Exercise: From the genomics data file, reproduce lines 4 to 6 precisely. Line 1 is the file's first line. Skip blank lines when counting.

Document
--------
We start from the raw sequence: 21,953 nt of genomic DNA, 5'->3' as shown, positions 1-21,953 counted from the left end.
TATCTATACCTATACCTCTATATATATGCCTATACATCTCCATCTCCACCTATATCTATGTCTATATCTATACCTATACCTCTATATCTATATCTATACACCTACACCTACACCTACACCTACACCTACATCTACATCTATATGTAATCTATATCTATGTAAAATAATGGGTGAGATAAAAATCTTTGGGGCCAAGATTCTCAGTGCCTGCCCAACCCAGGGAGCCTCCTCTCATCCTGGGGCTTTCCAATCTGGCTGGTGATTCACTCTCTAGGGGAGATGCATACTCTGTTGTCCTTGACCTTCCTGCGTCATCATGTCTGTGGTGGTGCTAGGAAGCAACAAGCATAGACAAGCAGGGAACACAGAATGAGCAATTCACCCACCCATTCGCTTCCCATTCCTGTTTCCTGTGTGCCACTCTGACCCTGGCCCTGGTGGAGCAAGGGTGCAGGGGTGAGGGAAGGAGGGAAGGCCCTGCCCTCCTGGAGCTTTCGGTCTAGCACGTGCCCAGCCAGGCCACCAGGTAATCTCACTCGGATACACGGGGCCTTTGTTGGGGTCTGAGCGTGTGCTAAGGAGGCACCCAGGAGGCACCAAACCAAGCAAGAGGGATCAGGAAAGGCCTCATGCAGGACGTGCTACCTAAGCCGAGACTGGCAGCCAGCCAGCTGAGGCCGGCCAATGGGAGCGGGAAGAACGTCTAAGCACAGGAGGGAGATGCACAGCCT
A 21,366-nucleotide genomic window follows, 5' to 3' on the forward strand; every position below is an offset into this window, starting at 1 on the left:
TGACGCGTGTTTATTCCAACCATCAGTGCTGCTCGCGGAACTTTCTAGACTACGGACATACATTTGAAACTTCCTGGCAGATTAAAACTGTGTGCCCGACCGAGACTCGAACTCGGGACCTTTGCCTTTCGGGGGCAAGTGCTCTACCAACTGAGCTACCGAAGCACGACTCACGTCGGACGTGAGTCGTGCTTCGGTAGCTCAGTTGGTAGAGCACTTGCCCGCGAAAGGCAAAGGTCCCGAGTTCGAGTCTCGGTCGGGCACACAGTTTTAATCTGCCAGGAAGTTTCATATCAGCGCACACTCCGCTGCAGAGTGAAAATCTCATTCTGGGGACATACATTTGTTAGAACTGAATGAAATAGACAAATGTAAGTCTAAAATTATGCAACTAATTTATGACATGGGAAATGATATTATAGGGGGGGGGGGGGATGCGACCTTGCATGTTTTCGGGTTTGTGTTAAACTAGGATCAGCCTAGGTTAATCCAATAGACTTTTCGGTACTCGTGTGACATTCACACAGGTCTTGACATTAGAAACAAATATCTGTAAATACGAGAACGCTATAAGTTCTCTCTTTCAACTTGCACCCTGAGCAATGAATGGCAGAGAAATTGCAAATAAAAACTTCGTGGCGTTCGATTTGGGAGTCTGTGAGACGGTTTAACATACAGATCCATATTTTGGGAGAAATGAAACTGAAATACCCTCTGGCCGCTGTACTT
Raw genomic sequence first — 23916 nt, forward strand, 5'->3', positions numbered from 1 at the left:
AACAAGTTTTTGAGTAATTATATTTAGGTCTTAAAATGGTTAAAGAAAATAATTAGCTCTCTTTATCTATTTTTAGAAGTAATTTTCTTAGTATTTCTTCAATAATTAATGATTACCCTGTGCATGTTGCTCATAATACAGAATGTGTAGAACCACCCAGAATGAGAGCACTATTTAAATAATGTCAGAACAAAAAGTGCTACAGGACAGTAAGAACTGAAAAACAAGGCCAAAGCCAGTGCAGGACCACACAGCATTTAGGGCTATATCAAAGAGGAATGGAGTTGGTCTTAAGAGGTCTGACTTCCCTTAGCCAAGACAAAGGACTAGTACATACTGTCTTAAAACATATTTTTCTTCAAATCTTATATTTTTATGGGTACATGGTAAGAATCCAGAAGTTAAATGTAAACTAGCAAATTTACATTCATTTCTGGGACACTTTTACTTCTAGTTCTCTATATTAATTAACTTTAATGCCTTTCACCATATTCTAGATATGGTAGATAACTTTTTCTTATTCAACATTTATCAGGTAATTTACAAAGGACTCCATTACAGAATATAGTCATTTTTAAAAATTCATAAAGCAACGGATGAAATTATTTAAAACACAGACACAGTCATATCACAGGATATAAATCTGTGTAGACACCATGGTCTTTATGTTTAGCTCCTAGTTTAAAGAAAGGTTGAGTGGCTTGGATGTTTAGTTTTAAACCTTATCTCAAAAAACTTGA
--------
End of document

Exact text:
TGACGCGTGTTTATTCCAACCATCAGTGCTGCTCGCGGAACTTTCTAGACTACGGACATACATTTGAAACTTCCTGGCAGATTAAAACTGTGTGCCCGACCGAGACTCGAACTCGGGACCTTTGCCTTTCGGGGGCAAGTGCTCTACCAACTGAGCTACCGAAGCACGACTCACGTCGGACGTGAGTCGTGCTTCGGTAGCTCAGTTGGTAGAGCACTTGCCCGCGAAAGGCAAAGGTCCCGAGTTCGAGTCTCGGTCGGGCACACAGTTTTAATCTGCCAGGAAGTTTCATATCAGCGCACACTCCGCTGCAGAGTGAAAATCTCATTCTGGGGACATACATTTGTTAGAACTGAATGAAATAGACAAATGTAAGTCTAAAATTATGCAACTAATTTATGACATGGGAAATGATATTATAGGGGGGGGGGGGGATGCGACCTTGCATGTTTTCGGGTTTGTGTTAAACTAGGATCAGCCTAGGTTAATCCAATAGACTTTTCGGTACTCGTGTGACATTCACACAGGTCTTGACATTAGAAACAAATATCTGTAAATACGAGAACGCTATAAGTTCTCTCTTTCAACTTGCACCCTGAGCAATGAATGGCAGAGAAATTGCAAATAAAAACTTCGTGGCGTTCGATTTGGGAGTCTGTGAGACGGTTTAACATACAGATCCATATTTTGGGAGAAATGAAACTGAAATACCCTCTGGCCGCTGTACTT
Raw genomic sequence first — 23916 nt, forward strand, 5'->3', positions numbered from 1 at the left:
AACAAGTTTTTGAGTAATTATATTTAGGTCTTAAAATGGTTAAAGAAAATAATTAGCTCTCTTTATCTATTTTTAGAAGTAATTTTCTTAGTATTTCTTCAATAATTAATGATTACCCTGTGCATGTTGCTCATAATACAGAATGTGTAGAACCACCCAGAATGAGAGCACTATTTAAATAATGTCAGAACAAAAAGTGCTACAGGACAGTAAGAACTGAAAAACAAGGCCAAAGCCAGTGCAGGACCACACAGCATTTAGGGCTATATCAAAGAGGAATGGAGTTGGTCTTAAGAGGTCTGACTTCCCTTAGCCAAGACAAAGGACTAGTACATACTGTCTTAAAACATATTTTTCTTCAAATCTTATATTTTTATGGGTACATGGTAAGAATCCAGAAGTTAAATGTAAACTAGCAAATTTACATTCATTTCTGGGACACTTTTACTTCTAGTTCTCTATATTAATTAACTTTAATGCCTTTCACCATATTCTAGATATGGTAGATAACTTTTTCTTATTCAACATTTATCAGGTAATTTACAAAGGACTCCATTACAGAATATAGTCATTTTTAAAAATTCATAAAGCAACGGATGAAATTATTTAAAACACAGACACAGTCATATCACAGGATATAAATCTGTGTAGACACCATGGTCTTTATGTTTAGCTCCTAGTTTAAAGAAAGGTTGAGTGGCTTGGATGTTTAGTTTTAAACCTTATCTCAAAAAACTTGA